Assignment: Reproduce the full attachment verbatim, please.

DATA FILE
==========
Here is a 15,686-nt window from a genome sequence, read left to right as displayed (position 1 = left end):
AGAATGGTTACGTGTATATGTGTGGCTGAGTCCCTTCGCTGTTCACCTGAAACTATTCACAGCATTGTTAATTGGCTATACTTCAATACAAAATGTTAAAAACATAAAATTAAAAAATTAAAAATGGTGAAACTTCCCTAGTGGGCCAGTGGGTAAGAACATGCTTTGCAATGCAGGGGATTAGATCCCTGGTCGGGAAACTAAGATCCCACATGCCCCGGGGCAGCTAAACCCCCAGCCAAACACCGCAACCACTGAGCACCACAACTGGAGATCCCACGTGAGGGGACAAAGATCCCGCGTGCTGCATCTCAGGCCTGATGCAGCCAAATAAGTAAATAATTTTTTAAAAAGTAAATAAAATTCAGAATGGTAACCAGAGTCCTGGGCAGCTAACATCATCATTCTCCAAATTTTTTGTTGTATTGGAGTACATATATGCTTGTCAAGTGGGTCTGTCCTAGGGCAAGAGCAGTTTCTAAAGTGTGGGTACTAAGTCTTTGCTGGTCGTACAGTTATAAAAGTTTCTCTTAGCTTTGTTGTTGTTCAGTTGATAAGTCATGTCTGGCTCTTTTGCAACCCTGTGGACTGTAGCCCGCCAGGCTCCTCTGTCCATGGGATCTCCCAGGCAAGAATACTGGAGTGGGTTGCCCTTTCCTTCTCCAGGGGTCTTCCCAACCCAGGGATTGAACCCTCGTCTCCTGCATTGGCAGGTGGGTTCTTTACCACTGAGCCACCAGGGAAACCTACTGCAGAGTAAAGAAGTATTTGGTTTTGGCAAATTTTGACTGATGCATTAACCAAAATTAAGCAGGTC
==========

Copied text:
Here is a 15,686-nt window from a genome sequence, read left to right as displayed (position 1 = left end):
AGAATGGTTACGTGTATATGTGTGGCTGAGTCCCTTCGCTGTTCACCTGAAACTATTCACAGCATTGTTAATTGGCTATACTTCAATACAAAATGTTAAAAACATAAAATTAAAAAATTAAAAATGGTGAAACTTCCCTAGTGGGCCAGTGGGTAAGAACATGCTTTGCAATGCAGGGGATTAGATCCCTGGTCGGGAAACTAAGATCCCACATGCCCCGGGGCAGCTAAACCCCCAGCCAAACACCGCAACCACTGAGCACCACAACTGGAGATCCCACGTGAGGGGACAAAGATCCCGCGTGCTGCATCTCAGGCCTGATGCAGCCAAATAAGTAAATAATTTTTTAAAAAGTAAATAAAATTCAGAATGGTAACCAGAGTCCTGGGCAGCTAACATCATCATTCTCCAAATTTTTTGTTGTATTGGAGTACATATATGCTTGTCAAGTGGGTCTGTCCTAGGGCAAGAGCAGTTTCTAAAGTGTGGGTACTAAGTCTTTGCTGGTCGTACAGTTATAAAAGTTTCTCTTAGCTTTGTTGTTGTTCAGTTGATAAGTCATGTCTGGCTCTTTTGCAACCCTGTGGACTGTAGCCCGCCAGGCTCCTCTGTCCATGGGATCTCCCAGGCAAGAATACTGGAGTGGGTTGCCCTTTCCTTCTCCAGGGGTCTTCCCAACCCAGGGATTGAACCCTCGTCTCCTGCATTGGCAGGTGGGTTCTTTACCACTGAGCCACCAGGGAAACCTACTGCAGAGTAAAGAAGTATTTGGTTTTGGCAAATTTTGACTGATGCATTAACCAAAATTAAGCAGGTC